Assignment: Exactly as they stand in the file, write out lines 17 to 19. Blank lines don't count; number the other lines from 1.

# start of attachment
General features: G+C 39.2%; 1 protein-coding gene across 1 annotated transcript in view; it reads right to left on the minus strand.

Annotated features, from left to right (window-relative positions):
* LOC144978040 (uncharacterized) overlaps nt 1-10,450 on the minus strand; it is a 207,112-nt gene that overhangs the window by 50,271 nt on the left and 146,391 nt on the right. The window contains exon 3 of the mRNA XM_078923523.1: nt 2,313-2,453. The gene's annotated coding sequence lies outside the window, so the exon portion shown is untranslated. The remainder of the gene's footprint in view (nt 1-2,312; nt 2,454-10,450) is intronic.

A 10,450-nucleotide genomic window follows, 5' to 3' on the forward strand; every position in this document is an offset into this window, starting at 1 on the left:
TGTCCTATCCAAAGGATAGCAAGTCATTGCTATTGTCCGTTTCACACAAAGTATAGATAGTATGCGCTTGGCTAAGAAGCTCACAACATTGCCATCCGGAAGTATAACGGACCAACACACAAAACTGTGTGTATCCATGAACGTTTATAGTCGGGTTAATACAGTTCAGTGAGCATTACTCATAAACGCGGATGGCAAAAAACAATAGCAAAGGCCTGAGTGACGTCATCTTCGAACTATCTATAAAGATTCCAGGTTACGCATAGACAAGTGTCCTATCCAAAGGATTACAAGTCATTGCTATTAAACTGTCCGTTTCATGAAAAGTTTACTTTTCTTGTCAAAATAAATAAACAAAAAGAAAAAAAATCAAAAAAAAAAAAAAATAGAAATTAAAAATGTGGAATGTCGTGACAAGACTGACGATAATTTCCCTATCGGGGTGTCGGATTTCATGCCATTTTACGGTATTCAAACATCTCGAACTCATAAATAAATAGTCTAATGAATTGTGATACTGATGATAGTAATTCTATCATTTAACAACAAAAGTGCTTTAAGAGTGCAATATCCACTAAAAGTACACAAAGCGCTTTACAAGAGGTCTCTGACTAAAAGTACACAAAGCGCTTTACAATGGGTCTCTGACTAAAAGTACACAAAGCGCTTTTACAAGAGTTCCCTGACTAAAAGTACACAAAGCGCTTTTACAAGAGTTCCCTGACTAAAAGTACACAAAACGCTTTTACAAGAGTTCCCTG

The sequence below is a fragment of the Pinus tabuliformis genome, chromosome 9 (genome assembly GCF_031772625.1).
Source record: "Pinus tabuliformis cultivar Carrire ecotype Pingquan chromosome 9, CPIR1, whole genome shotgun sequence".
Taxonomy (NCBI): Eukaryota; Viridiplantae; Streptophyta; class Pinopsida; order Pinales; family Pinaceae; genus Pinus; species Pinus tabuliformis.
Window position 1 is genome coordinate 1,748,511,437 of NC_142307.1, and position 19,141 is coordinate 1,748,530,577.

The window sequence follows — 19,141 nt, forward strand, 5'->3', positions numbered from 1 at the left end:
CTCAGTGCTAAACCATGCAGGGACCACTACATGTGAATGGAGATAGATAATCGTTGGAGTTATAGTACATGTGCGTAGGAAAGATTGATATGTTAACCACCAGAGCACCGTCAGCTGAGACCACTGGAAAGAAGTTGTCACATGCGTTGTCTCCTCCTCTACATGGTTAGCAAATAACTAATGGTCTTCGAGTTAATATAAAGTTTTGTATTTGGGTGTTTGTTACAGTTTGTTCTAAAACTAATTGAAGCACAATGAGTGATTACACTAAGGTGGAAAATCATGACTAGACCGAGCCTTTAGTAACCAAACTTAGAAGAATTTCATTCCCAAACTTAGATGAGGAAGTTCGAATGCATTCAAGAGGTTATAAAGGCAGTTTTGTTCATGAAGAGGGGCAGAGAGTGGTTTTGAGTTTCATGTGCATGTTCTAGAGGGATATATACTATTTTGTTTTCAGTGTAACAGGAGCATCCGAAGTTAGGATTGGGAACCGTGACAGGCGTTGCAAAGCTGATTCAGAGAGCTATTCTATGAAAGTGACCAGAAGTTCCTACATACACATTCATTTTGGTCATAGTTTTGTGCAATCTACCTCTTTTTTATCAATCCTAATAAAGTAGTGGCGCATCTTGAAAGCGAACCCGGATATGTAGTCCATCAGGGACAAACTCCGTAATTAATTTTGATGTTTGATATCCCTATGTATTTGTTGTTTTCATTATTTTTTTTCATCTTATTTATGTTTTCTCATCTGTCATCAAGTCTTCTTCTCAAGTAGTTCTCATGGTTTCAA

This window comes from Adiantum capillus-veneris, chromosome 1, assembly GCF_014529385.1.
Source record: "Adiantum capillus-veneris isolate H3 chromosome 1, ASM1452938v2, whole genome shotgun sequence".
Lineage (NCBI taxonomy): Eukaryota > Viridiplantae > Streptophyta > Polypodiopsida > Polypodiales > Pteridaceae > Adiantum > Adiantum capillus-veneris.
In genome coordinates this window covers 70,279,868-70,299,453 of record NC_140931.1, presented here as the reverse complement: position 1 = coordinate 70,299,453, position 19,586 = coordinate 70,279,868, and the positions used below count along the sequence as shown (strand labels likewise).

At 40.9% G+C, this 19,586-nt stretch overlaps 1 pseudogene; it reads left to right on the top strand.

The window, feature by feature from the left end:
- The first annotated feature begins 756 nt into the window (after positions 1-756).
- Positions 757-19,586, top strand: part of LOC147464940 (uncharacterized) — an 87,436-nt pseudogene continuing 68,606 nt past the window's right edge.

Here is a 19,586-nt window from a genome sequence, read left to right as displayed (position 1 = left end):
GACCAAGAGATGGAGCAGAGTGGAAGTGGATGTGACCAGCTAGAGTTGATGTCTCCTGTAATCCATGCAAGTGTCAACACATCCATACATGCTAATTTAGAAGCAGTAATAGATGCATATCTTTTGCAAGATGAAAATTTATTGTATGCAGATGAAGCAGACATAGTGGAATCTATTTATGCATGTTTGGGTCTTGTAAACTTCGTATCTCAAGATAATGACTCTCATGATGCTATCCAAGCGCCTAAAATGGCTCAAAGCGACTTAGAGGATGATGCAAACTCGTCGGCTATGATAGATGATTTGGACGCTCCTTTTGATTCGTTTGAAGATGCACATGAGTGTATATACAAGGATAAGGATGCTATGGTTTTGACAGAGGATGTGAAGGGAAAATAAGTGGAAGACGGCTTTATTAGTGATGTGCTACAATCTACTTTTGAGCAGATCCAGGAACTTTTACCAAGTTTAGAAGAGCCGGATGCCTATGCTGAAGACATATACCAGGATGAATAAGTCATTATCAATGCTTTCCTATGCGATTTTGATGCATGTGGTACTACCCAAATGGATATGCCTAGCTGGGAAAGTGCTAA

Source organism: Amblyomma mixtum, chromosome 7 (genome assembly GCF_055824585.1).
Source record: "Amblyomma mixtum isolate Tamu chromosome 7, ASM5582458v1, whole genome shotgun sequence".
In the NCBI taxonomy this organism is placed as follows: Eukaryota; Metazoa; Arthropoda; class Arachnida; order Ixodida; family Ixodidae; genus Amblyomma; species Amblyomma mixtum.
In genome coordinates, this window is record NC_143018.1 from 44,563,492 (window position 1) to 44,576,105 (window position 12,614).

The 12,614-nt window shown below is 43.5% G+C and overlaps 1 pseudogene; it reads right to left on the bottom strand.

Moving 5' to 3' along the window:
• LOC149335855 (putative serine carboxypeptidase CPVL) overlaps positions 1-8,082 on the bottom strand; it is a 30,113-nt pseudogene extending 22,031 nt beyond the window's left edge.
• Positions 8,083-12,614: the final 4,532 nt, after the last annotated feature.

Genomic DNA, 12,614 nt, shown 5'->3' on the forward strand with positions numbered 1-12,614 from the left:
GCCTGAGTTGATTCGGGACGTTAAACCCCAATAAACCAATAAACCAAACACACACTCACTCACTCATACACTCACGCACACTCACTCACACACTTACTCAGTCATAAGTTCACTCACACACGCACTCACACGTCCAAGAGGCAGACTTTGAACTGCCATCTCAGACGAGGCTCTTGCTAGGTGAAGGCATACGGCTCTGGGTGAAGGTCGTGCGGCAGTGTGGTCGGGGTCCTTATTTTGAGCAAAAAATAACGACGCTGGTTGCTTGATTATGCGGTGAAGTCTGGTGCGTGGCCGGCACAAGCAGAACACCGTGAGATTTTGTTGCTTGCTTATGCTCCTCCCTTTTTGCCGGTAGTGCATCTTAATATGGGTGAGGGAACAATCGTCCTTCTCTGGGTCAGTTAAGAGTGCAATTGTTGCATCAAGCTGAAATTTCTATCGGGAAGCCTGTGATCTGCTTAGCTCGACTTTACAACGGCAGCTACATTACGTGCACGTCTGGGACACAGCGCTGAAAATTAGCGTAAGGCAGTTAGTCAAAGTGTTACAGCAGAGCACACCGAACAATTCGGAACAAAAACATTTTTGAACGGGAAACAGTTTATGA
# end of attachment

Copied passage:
The window, feature by feature from the left end:
- The first annotated feature begins 756 nt into the window (after positions 1-756).
- Positions 757-19,586, top strand: part of LOC147464940 (uncharacterized) — an 87,436-nt pseudogene continuing 68,606 nt past the window's right edge.